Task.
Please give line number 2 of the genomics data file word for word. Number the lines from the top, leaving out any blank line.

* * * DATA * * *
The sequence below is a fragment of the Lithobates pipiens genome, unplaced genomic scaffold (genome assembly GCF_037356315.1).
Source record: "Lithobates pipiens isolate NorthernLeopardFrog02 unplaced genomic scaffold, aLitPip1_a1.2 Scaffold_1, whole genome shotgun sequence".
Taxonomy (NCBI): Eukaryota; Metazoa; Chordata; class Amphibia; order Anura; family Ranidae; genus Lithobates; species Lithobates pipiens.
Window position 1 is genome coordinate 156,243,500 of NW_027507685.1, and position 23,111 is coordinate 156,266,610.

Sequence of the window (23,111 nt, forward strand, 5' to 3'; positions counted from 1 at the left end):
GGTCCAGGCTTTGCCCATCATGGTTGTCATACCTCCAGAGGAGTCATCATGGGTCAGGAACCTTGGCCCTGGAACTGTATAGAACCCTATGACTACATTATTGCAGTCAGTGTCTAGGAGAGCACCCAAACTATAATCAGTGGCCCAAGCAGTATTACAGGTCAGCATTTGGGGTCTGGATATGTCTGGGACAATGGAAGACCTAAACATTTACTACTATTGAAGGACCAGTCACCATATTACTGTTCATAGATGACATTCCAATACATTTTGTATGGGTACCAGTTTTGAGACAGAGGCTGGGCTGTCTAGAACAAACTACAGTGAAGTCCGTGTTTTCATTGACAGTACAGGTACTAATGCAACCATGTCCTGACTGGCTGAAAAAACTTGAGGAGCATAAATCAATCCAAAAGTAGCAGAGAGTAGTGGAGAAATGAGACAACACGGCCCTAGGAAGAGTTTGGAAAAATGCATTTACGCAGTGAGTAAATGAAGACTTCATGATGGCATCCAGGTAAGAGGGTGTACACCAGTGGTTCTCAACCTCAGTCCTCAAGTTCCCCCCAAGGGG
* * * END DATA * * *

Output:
Source record: "Lithobates pipiens isolate NorthernLeopardFrog02 unplaced genomic scaffold, aLitPip1_a1.2 Scaffold_1, whole genome shotgun sequence".